- You walk through the world with your head “in the clouds”—those clouds being a pleasant fog of subconscious thoughts about people who don’t exist, possible scenarios to make them squirm, and happy endings to make them sigh. Your radar is always powered on, ready to take in ideas, characters, or story points.
- An idea strikes, and excitement tingles through every part of your brain. It nestles in the back of your mind where it is readily pulled out and added to as needed. You prayerfully talk the idea over with God, asking for His guidance as you begin.
- Everything you experience for the next several months is funneled through “how would this fit into my book?”—sermons, TV shows, arguments between strangers, etc. If you fall and break your arm, your first thought is, “Oh awesome! Now I can write about this happening to my character with real-life accuracy!”
- You spend weeks making notes, pouring out every piece of creativity, emotion and past hurt, and first and second hand experiences in your mind, praying through everything you choose to include or omit.
- Everything you do—from the honeymoon to the family vacation—is somehow research for a book. You’re always picking up details and facts.
- More note taking and praying.
- Slowly, characters form, taking on voices and lives of their own. They have stories to tell you.
- Bits of dialogue and story turns come to you—always in the shower, in the car, or at night, it’s a rule—and you whip out your smart phone to jot them down.
- Finally, you begin your draft. Leaving your own world behind, you step into your character’s world, into his thoughts and emotions, acting out your very own deepest struggles and greatest joys, laying it all out there on the page for everyone to read. You remain in this step for months, pouring yourself into a blank document on the computer, wrestling your characters and scenes into the right shape. Throughout this stage, you tell your husband or best friend how excited you are about the book, how it’s coming together, and you feel so great about it—at least 3 to 4 times. Interspersed with that is telling him at least 59 times that it stinks, it’s garbage, you’re never going to finish it, and you hate writing.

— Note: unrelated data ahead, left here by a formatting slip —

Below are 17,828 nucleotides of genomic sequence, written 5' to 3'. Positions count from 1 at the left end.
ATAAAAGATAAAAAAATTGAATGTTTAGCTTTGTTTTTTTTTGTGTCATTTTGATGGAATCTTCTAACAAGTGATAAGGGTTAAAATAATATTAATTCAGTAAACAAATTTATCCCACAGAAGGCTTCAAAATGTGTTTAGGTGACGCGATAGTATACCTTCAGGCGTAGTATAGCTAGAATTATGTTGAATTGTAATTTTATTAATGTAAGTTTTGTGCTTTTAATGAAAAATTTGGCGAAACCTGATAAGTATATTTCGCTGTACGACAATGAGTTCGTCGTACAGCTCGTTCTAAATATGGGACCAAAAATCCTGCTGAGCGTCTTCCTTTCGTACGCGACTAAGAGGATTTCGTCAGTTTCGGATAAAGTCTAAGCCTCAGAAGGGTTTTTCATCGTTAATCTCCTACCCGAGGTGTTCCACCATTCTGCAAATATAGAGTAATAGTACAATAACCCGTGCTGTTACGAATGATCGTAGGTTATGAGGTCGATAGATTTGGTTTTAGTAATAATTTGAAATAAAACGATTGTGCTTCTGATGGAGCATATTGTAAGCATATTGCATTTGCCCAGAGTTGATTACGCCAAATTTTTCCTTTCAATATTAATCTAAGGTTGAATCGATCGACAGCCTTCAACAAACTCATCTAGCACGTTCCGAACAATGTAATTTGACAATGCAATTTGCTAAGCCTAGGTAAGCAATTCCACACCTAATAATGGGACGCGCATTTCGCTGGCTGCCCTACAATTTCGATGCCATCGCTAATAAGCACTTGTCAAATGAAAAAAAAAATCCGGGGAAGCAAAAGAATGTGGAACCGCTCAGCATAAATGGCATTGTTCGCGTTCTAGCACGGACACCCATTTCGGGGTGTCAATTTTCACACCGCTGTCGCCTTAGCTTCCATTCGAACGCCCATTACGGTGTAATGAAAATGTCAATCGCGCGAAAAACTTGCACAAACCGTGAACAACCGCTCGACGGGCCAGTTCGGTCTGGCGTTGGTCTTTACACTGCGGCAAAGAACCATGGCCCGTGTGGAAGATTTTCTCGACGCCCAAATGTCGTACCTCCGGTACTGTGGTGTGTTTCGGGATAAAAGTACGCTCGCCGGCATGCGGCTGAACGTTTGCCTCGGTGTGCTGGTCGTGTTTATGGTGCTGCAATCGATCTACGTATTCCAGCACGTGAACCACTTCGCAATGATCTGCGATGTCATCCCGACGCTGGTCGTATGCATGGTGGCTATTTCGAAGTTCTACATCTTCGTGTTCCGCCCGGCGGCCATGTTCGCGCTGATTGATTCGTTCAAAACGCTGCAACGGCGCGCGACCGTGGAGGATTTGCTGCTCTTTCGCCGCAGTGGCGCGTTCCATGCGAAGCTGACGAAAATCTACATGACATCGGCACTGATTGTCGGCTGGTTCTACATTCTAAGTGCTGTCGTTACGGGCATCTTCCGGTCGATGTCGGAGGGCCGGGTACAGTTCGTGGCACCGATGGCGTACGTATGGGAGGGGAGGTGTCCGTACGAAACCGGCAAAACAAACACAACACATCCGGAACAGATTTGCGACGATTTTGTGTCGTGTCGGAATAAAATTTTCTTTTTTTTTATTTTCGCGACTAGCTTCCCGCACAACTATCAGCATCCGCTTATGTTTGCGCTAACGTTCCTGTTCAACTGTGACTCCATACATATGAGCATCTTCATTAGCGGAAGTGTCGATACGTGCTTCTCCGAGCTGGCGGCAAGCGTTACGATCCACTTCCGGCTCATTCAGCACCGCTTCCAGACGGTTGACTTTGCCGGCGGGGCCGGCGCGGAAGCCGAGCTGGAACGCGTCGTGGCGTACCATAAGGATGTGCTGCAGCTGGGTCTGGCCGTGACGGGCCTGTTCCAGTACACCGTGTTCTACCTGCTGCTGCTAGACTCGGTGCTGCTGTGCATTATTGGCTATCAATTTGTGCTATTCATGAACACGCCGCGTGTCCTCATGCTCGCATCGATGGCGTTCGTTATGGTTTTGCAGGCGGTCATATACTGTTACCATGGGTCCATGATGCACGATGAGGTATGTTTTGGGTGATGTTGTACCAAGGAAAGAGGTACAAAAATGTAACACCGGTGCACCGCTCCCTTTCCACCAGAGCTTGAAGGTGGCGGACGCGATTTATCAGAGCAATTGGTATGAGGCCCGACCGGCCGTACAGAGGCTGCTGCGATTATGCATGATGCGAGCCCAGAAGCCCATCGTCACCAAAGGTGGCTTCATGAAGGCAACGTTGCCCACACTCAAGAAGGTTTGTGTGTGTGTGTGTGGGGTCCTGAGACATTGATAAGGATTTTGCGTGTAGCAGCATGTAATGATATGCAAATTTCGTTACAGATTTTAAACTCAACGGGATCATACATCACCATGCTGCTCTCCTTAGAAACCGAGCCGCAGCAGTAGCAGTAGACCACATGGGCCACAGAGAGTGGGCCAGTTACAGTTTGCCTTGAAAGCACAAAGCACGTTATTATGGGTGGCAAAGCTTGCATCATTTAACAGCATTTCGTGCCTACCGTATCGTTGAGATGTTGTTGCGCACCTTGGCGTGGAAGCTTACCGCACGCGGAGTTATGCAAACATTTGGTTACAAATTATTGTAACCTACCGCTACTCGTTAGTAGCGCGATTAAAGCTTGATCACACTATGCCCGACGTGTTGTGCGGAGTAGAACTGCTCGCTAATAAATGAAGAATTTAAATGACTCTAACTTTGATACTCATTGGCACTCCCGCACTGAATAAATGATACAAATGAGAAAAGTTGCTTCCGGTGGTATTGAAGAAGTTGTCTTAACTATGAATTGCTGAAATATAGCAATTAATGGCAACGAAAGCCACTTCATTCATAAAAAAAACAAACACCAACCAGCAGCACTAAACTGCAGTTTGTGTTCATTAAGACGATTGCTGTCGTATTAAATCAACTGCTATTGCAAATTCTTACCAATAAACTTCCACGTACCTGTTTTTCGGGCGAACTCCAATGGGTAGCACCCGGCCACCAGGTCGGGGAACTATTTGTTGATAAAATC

- You type THE END. Celebratory Facebook post and ice cream trip commence. Now you’re roughly a quarter of the way done with the process.
- You do a major overhaul on your book. You move scenes around, strengthen characters, change a few major points.
- Time to send to beta readers. They will then tear apart the plot and reconstruct it into a story that makes sense and is believable. More major surgery from the writer. This may happen several times.
- Editing starts now. After several rounds of beta reading and major edits, you go to the smaller details like word choice and sentence structure to make sure everything is worded clearly, is tight, and conveys the right emotion. This can go on forever—years, even—as you make the story as polished as it can be. Then you have a final draft—one you always feel can be improved.
I’ll stop there. Hopefully you get the idea. I won’t even launch into the months—sometimes years—of submitting to agents and editors, being rejected, crying, praying, standing back up, revising, resubmitting, waiting waiting waiting…. Getting a hopeful reply, then getting those hopes dashed, etc. Novels are basically our newborn baby, creative expression, and raw emotion squeezed onto publicly-visible pages, all rolled into one neatly bound stack of pages.
So when you go to leave a review for a book you flipped through for a few days, consider two things: 1. Someone, somewhere, has likely put their heart and soul and all their free time and creativity into this creation. 2. You have the choice of the aura you will leave wherever you go—let it be one of love.